He also established the Ubuntu Mentoring Program (2006-2016), which brought CCS students to campus for mentoring sessions and dinner with college students. “By centering our program on group mentoring, the Ubuntu Mentoring Program was able, over the 10-year period, to serve students attending six CCS middle schools and two CCS high schools.”
When reflecting on the footprint he left at Otterbein, Kengla wants to be remembered for his teaching of First Year Seminar, Senior Year Experience, and Integrative Studies courses, along with helping Columbus City Schools students learn about future opportunities and college.
Professor, Department of Religion and Philosophy
Glenna Jackson wants her legacy to encompass inclusivity and scholarship. “Otterbein and I have been a great match. It has strengthened me, and I hope I did the same.”
Her favorite memory is seeing her students make connections — especially during her time in Africa watching her students’ minds at work through educational trips.
Her advice for new faculty is: “The most important thing is to be excited and passionate about teaching and your particular discipline. There is a ripple effect from enthusiasm from a leader onto whomever is being led, particularly in a classroom. Excitement is contagious.”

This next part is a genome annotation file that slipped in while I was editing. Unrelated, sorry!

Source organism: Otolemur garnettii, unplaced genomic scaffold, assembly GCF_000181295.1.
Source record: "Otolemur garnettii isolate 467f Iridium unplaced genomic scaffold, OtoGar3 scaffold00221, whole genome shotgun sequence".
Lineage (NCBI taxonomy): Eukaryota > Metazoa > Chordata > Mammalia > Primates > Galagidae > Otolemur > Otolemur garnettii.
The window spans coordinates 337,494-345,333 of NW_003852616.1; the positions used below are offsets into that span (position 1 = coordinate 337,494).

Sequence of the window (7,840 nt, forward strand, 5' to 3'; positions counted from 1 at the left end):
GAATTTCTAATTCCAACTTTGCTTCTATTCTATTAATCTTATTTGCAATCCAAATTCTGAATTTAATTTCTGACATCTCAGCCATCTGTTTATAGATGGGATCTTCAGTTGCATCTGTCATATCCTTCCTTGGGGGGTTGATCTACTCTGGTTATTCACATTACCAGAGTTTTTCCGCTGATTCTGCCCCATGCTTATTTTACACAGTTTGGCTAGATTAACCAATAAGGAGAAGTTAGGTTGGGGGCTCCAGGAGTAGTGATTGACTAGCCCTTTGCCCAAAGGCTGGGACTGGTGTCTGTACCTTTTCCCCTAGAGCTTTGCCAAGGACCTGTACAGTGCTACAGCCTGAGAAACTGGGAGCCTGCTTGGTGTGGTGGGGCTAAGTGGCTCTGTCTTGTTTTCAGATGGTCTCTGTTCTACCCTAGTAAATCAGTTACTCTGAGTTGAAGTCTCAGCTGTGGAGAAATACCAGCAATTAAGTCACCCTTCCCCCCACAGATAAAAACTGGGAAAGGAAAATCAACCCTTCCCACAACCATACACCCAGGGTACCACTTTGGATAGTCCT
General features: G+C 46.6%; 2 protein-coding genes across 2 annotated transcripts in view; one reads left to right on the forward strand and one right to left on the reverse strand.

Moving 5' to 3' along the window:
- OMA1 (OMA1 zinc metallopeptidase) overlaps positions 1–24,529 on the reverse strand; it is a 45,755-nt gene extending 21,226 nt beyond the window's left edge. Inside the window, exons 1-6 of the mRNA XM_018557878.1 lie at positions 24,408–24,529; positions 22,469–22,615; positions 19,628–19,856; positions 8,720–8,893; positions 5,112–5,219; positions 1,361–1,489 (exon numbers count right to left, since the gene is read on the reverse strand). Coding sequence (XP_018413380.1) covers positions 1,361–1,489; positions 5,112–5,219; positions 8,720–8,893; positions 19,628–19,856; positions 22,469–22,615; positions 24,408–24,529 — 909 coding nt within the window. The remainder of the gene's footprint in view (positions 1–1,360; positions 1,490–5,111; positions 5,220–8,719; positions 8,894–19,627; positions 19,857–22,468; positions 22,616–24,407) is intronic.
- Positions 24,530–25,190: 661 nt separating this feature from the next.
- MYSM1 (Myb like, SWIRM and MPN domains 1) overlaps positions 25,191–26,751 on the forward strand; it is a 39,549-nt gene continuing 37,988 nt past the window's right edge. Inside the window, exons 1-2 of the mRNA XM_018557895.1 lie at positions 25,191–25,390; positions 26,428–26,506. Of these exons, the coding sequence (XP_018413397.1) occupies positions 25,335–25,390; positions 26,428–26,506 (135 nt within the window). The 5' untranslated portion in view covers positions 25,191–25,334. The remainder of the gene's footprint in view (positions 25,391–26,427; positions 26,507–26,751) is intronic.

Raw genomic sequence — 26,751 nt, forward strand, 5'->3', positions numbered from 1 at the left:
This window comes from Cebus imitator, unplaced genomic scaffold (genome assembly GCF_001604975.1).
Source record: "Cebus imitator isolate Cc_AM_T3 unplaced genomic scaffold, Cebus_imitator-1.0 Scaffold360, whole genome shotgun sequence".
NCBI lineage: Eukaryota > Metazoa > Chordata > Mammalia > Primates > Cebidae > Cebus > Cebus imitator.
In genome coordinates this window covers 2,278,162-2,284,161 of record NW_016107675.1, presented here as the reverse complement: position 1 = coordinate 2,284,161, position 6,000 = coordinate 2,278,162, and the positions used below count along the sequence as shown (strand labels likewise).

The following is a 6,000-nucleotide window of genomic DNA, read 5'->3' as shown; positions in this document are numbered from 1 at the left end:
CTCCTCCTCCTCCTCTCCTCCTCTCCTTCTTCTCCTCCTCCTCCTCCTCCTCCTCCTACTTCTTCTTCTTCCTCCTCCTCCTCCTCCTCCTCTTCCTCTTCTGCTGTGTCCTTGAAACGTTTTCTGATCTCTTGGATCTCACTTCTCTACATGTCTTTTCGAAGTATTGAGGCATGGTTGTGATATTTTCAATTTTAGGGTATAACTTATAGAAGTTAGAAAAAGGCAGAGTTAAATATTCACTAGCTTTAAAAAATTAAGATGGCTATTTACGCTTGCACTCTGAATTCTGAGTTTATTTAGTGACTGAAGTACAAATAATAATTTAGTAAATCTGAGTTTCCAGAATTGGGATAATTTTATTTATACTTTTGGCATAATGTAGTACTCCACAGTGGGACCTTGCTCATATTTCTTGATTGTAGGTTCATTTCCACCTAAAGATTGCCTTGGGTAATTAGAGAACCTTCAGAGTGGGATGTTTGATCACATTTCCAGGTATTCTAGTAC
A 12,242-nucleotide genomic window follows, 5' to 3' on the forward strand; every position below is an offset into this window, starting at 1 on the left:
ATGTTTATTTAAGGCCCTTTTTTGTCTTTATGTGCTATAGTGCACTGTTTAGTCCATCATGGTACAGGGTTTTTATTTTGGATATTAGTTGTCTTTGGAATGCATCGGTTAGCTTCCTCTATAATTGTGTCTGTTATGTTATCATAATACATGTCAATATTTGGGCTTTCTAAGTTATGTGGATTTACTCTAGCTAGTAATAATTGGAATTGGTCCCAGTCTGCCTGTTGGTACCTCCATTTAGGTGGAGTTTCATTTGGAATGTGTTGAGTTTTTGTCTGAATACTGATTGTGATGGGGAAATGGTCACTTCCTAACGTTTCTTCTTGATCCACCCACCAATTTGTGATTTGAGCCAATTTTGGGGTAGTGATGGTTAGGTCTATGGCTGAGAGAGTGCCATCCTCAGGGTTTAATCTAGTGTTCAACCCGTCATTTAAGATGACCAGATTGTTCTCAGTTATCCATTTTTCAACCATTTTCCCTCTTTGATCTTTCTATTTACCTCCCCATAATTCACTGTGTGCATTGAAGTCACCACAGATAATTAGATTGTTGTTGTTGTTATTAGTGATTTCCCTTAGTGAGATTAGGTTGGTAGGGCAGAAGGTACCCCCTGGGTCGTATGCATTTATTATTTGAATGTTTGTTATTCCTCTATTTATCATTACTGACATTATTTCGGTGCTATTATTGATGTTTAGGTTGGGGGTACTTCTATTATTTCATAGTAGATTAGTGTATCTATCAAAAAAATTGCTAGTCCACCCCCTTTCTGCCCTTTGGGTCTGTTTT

Senior Instructor, Department of Communication
During her Otterbein career, Denise Shively has been deeply committed to experiential learning. She has taken students on trips to serve across Ohio, the United States, and even Africa to expand their education while enriching the lives of others.
“Some of my favorite times have been with First Year Seminar students in New Orleans when we worked on painting houses following Hurricane Katrina; working with colleague John Kengla and Senior Year Experience students serving breakfast at So Others Might Eat in Washington, D.C.; and helping build a classroom block at a school in Nkhoma Village in Malawi with Integrative Studies students and Glenna Jackson.”
She has left a tremendous mark on campus and outside of the classroom, she has impacted the entire Otterbein community with her caring spirit. “I would love for students, colleagues and alumni to remember how I care deeply about them as individuals and Otterbein as an institution.”
Senior Instructor, Coordinator of Writing Services and Supplemental Instruction, Academic Support Center
Regina Kengla has played an invaluable role providing extra-curricular academic support to students to help them succeed in their classes and teaching Integrative Studies courses and courses related to her work in the Academic Support Center.
“I love teaching Integrative Studies, Argumentative Writing — all the courses I’ve taught. Groups in my Integrative Studies class designed service-learning projects, and it was exciting to see them bond, create their projects, and develop their understanding of and commitment to the public good,” Kengla said.